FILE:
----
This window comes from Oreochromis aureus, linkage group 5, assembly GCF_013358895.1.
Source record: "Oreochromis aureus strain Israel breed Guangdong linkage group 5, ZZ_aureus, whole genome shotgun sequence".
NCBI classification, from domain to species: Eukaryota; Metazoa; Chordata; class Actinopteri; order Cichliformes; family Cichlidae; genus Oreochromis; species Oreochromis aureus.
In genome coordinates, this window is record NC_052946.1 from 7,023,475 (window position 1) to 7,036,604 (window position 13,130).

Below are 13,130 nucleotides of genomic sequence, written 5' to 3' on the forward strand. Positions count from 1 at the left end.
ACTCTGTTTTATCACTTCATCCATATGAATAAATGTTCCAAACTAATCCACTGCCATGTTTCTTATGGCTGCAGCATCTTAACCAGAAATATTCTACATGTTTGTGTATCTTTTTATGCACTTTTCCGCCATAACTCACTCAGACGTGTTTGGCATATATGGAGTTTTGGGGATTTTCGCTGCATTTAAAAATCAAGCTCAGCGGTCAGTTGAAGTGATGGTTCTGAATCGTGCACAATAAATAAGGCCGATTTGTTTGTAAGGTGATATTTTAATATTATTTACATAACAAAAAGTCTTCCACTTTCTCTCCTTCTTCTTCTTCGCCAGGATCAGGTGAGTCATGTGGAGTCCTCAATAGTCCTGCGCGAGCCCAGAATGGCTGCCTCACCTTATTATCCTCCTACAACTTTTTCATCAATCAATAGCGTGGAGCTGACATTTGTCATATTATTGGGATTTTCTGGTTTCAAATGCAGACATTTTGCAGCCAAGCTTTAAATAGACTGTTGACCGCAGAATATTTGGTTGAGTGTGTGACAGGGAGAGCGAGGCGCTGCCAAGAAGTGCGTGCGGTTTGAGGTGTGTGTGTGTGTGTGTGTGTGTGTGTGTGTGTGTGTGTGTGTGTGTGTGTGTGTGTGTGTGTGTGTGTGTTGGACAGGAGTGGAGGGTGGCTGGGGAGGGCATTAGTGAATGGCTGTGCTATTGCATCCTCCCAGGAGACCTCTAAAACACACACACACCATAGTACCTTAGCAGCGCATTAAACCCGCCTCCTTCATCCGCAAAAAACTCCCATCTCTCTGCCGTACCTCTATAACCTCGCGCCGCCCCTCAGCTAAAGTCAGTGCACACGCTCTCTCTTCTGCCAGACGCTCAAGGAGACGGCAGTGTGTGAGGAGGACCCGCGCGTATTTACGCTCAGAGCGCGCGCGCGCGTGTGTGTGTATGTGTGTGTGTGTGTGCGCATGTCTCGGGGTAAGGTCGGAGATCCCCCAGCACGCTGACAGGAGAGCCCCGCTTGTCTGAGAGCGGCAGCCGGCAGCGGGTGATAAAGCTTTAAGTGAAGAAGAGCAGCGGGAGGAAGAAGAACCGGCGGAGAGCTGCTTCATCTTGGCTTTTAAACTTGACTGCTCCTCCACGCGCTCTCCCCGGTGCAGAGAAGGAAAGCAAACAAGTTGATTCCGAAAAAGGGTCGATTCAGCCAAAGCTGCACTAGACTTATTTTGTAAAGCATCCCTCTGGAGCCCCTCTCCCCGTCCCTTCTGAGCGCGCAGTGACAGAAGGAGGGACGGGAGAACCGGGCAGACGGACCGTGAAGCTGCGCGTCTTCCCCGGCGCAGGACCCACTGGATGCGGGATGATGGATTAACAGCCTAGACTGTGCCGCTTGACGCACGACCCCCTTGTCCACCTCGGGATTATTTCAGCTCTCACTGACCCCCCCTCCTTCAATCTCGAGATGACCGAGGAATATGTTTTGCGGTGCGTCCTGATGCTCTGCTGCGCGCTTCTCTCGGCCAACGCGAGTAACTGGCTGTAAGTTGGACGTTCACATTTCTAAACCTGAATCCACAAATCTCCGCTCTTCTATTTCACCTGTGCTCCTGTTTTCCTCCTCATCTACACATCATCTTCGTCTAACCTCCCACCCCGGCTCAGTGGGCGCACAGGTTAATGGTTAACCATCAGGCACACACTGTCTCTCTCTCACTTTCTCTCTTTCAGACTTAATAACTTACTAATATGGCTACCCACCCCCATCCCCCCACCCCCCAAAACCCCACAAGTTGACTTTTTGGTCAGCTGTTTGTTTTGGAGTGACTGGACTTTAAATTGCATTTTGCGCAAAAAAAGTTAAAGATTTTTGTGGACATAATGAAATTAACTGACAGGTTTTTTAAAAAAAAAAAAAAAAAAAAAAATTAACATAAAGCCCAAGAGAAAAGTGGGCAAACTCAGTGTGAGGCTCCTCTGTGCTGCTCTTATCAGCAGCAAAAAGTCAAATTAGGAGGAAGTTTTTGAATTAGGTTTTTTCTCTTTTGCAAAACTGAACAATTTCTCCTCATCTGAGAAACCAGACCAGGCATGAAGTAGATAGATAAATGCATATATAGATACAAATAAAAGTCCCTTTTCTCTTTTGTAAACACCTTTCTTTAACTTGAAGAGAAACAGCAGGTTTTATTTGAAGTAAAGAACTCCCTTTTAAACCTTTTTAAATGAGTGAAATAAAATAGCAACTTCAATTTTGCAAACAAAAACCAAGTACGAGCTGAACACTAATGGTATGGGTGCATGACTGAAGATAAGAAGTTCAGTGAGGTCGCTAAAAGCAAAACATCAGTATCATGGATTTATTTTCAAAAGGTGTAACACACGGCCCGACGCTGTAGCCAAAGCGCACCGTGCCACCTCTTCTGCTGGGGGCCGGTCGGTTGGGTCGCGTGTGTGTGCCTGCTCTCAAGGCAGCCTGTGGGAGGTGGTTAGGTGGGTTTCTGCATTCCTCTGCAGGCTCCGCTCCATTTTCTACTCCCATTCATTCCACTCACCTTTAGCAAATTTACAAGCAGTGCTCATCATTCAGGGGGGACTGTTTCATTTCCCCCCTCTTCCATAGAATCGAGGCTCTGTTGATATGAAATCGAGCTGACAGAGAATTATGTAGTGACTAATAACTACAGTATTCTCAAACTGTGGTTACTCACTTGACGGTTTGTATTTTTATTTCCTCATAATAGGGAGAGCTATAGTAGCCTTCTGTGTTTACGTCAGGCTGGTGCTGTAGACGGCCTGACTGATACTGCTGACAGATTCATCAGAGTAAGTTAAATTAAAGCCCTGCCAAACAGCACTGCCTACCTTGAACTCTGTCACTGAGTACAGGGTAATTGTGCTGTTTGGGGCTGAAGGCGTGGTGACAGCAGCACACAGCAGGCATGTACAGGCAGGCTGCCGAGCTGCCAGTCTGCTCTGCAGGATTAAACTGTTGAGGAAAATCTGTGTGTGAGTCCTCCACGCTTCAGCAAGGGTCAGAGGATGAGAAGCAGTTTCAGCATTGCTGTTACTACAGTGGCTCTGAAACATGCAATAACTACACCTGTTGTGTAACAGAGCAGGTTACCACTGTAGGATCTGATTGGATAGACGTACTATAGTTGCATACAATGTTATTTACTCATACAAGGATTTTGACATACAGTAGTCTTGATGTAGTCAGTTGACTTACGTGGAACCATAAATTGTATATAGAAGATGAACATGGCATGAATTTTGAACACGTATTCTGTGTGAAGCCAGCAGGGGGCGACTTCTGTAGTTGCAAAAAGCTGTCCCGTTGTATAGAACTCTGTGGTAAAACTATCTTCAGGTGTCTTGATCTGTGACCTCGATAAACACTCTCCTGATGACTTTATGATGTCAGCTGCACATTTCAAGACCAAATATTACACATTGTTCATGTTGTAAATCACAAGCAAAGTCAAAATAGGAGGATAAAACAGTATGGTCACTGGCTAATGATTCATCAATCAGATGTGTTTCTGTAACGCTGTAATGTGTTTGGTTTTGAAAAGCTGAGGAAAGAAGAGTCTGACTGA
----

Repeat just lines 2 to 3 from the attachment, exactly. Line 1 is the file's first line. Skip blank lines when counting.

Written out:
Source record: "Oreochromis aureus strain Israel breed Guangdong linkage group 5, ZZ_aureus, whole genome shotgun sequence".
NCBI classification, from domain to species: Eukaryota; Metazoa; Chordata; class Actinopteri; order Cichliformes; family Cichlidae; genus Oreochromis; species Oreochromis aureus.